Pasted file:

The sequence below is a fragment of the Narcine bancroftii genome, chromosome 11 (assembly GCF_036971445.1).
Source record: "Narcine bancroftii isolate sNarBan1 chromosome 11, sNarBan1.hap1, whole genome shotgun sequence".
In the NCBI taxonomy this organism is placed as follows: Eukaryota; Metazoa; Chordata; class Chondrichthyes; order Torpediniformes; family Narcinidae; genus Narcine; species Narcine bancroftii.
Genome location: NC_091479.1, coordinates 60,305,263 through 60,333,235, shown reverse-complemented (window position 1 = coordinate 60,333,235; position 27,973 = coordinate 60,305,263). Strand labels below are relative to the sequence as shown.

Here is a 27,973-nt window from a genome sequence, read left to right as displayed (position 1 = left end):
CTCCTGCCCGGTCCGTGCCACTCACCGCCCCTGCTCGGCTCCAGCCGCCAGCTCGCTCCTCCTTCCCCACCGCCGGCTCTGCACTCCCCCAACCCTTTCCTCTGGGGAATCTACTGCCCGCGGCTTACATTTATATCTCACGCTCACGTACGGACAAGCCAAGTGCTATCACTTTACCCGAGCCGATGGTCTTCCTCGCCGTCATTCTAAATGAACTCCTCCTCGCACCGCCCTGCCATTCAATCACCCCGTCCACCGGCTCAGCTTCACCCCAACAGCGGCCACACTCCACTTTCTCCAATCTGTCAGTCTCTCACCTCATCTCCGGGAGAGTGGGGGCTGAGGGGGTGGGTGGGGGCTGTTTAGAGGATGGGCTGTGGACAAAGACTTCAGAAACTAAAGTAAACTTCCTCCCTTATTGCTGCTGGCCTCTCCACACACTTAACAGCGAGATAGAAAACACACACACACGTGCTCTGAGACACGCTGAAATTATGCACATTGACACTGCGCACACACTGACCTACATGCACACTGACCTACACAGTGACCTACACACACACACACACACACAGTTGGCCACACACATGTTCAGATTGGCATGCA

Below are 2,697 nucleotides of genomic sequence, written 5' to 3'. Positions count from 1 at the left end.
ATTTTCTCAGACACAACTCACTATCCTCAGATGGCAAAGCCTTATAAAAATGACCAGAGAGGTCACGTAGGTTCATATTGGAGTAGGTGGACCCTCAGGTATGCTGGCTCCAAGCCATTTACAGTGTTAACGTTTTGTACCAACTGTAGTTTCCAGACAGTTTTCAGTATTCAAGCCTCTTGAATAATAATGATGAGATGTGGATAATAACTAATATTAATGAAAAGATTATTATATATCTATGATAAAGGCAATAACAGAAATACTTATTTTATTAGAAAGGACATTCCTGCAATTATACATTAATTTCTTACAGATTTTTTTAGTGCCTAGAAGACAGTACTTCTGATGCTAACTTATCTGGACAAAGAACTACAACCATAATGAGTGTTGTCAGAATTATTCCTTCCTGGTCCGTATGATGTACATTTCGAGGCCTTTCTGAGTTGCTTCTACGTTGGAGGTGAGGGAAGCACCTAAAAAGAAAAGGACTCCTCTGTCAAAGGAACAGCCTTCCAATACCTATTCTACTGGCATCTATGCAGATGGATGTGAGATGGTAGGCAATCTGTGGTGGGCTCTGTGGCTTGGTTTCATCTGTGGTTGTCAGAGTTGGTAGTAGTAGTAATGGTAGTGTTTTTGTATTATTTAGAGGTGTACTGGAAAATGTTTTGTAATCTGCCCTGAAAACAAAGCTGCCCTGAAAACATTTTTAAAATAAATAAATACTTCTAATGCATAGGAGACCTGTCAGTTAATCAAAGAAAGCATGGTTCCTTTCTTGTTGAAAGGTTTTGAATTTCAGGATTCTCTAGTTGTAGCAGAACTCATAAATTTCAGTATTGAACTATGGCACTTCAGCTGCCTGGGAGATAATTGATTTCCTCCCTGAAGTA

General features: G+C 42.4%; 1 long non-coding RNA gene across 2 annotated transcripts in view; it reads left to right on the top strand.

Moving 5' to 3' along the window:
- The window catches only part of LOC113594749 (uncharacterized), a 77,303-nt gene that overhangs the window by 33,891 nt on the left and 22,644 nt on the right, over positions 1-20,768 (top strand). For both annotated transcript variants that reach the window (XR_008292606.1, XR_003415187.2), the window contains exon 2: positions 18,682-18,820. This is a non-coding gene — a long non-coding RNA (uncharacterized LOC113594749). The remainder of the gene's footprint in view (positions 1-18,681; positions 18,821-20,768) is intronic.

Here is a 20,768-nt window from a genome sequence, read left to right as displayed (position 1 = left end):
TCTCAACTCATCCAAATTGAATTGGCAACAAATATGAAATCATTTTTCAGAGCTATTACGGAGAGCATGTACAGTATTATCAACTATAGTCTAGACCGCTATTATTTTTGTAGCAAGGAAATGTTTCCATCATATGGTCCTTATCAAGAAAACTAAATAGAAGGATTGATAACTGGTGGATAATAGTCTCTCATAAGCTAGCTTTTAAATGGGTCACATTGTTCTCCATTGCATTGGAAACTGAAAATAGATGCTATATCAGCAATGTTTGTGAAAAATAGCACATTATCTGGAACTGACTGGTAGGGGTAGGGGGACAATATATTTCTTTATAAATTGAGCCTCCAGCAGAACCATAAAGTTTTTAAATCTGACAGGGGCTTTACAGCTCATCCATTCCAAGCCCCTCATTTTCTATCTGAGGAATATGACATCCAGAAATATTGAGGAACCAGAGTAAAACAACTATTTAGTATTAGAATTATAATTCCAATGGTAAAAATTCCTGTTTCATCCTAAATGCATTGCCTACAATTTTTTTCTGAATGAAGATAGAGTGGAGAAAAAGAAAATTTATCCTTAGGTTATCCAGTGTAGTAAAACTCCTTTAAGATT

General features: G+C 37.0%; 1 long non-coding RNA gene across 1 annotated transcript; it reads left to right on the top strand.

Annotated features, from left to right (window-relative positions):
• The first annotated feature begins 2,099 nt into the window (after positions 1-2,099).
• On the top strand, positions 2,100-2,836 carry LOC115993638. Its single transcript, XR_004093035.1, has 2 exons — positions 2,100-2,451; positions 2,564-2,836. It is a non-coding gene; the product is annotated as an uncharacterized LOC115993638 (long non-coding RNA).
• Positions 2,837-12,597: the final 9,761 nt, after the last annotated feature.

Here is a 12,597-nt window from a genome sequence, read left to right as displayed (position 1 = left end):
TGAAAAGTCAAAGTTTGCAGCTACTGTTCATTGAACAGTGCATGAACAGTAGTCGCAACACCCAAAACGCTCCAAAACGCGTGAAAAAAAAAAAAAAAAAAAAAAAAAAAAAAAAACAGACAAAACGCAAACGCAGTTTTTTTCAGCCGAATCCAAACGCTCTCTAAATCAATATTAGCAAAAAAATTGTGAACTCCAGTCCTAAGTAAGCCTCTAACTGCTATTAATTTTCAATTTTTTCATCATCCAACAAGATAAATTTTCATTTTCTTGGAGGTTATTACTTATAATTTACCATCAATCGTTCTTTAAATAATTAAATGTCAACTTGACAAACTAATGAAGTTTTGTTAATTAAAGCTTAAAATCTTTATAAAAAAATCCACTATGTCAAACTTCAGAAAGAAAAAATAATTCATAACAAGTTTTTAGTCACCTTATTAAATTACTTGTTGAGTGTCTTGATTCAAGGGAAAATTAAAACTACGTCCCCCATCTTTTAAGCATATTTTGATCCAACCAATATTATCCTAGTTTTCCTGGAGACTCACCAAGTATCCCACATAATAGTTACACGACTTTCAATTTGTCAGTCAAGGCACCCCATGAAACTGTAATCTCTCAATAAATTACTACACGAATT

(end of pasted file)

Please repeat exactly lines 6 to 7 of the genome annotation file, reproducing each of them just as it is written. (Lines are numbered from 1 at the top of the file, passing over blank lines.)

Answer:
CTCCTGCCCGGTCCGTGCCACTCACCGCCCCTGCTCGGCTCCAGCCGCCAGCTCGCTCCTCCTTCCCCACCGCCGGCTCTGCACTCCCCCAACCCTTTCCTCTGGGGAATCTACTGCCCGCGGCTTACATTTATATCTCACGCTCACGTACGGACAAGCCAAGTGCTATCACTTTACCCGAGCCGATGGTCTTCCTCGCCGTCATTCTAAATGAACTCCTCCTCGCACCGCCCTGCCATTCAATCACCCCGTCCACCGGCTCAGCTTCACCCCAACAGCGGCCACACTCCACTTTCTCCAATCTGTCAGTCTCTCACCTCATCTCCGGGAGAGTGGGGGCTGAGGGGGTGGGTGGGGGCTGTTTAGAGGATGGGCTGTGGACAAAGACTTCAGAAACTAAAGTAAACTTCCTCCCTTATTGCTGCTGGCCTCTCCACACACTTAACAGCGAGATAGAAAACACACACACACGTGCTCTGAGACACGCTGAAATTATGCACATTGACACTGCGCACACACTGACCTACATGCACACTGACCTACACAGTGACCTACACACACACACACACACACAGTTGGCCACACACATGTTCAGATTGGCATGCA

Below are 2,697 nucleotides of genomic sequence, written 5' to 3'. Positions count from 1 at the left end.